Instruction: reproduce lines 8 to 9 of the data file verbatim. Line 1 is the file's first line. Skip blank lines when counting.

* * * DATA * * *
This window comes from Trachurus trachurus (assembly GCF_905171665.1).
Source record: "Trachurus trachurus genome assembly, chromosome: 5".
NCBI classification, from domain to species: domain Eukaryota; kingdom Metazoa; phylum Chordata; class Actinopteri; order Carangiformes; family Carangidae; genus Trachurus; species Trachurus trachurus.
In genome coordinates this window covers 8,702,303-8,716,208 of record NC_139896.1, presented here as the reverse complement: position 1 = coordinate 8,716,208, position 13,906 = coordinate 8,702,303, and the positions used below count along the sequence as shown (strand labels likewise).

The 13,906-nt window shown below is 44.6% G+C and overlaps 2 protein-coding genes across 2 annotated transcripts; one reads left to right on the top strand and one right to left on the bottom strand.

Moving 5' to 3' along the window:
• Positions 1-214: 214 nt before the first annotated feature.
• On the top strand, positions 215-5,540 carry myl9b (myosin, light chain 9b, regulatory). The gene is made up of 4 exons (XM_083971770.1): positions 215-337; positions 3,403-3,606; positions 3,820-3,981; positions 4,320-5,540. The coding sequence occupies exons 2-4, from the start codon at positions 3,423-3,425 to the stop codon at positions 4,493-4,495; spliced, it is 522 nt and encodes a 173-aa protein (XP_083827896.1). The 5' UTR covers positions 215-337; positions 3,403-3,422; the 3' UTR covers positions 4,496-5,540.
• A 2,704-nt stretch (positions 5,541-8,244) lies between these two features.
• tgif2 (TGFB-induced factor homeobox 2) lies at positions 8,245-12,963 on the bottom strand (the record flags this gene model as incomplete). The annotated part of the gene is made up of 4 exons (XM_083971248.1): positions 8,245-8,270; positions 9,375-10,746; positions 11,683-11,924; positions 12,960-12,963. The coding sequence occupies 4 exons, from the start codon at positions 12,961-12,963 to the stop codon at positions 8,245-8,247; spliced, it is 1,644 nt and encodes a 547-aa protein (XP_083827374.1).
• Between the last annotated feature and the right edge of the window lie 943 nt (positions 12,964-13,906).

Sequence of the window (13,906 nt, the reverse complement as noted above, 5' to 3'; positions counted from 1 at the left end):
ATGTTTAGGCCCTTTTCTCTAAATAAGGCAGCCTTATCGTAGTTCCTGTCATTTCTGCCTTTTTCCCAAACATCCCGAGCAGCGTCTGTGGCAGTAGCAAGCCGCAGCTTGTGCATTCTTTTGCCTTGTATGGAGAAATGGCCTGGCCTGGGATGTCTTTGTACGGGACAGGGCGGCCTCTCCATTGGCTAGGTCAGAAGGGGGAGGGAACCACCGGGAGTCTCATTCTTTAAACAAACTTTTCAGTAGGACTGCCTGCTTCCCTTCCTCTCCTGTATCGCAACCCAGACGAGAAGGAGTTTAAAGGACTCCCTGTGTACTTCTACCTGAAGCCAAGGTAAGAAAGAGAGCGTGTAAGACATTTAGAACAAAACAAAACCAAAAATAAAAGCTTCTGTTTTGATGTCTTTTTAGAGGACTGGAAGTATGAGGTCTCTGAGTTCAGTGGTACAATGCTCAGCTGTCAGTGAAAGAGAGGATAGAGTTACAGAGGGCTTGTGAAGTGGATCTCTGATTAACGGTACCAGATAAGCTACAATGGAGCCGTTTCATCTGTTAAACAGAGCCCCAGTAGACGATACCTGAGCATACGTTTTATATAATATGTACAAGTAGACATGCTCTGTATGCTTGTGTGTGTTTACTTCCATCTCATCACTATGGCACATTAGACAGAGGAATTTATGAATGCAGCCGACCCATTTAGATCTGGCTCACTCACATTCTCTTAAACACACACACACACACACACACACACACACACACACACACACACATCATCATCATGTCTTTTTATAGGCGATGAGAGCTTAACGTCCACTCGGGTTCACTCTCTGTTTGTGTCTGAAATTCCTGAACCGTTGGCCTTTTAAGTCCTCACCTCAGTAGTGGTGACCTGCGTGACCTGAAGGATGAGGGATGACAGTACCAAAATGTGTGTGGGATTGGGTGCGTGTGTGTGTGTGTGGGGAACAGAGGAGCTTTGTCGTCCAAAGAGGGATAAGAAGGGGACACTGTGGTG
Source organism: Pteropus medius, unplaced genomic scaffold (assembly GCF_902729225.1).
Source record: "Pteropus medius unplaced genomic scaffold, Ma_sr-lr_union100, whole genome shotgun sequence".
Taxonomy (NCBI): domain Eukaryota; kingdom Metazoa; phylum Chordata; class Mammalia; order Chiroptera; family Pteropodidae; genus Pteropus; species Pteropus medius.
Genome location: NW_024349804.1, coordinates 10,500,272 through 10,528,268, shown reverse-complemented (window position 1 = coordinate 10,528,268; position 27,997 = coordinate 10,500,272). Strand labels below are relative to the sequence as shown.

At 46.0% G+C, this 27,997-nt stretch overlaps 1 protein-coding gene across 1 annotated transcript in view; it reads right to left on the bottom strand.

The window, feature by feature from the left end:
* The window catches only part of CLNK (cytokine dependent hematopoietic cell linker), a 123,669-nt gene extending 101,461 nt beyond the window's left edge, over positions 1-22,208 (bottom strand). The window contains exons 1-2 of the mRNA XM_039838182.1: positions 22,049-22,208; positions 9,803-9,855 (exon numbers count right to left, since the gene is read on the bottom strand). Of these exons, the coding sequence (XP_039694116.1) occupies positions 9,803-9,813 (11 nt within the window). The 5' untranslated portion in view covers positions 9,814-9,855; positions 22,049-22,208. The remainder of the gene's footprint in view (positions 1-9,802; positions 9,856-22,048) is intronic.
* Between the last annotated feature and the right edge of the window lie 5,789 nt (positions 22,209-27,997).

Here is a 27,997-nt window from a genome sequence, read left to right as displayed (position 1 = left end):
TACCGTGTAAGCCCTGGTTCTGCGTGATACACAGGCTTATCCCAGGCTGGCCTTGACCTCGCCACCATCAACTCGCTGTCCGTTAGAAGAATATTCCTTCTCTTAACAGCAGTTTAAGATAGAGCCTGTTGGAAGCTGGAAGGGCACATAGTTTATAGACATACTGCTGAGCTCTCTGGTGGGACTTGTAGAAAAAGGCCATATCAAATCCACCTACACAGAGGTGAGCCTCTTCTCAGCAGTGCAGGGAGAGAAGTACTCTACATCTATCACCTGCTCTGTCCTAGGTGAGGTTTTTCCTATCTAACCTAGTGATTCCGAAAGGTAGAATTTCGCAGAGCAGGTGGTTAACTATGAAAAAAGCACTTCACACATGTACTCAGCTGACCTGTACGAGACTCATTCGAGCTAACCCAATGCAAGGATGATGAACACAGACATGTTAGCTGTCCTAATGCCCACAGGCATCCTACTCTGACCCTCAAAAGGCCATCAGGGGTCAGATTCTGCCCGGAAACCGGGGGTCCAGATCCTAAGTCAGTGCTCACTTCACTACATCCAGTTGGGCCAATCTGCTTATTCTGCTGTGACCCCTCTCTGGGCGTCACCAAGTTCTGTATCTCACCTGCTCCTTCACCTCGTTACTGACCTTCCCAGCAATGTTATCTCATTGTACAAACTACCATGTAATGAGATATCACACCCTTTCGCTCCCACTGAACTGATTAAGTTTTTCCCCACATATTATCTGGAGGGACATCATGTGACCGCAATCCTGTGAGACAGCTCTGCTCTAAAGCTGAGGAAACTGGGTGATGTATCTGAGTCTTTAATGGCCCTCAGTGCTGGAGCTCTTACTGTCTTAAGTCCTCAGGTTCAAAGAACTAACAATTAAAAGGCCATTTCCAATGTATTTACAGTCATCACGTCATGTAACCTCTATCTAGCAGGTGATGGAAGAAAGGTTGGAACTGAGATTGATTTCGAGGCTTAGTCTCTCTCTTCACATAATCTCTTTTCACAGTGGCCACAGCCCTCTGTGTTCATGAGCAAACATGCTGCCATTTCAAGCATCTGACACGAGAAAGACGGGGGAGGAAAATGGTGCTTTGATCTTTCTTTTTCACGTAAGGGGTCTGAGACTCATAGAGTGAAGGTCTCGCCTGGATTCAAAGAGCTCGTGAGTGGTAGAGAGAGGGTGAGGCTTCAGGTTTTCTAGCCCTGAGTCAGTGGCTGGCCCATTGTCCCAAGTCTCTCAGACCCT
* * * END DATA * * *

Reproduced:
• On the top strand, positions 215-5,540 carry myl9b (myosin, light chain 9b, regulatory). The gene is made up of 4 exons (XM_083971770.1): positions 215-337; positions 3,403-3,606; positions 3,820-3,981; positions 4,320-5,540. The coding sequence occupies exons 2-4, from the start codon at positions 3,423-3,425 to the stop codon at positions 4,493-4,495; spliced, it is 522 nt and encodes a 173-aa protein (XP_083827896.1). The 5' UTR covers positions 215-337; positions 3,403-3,422; the 3' UTR covers positions 4,496-5,540.
• A 2,704-nt stretch (positions 5,541-8,244) lies between these two features.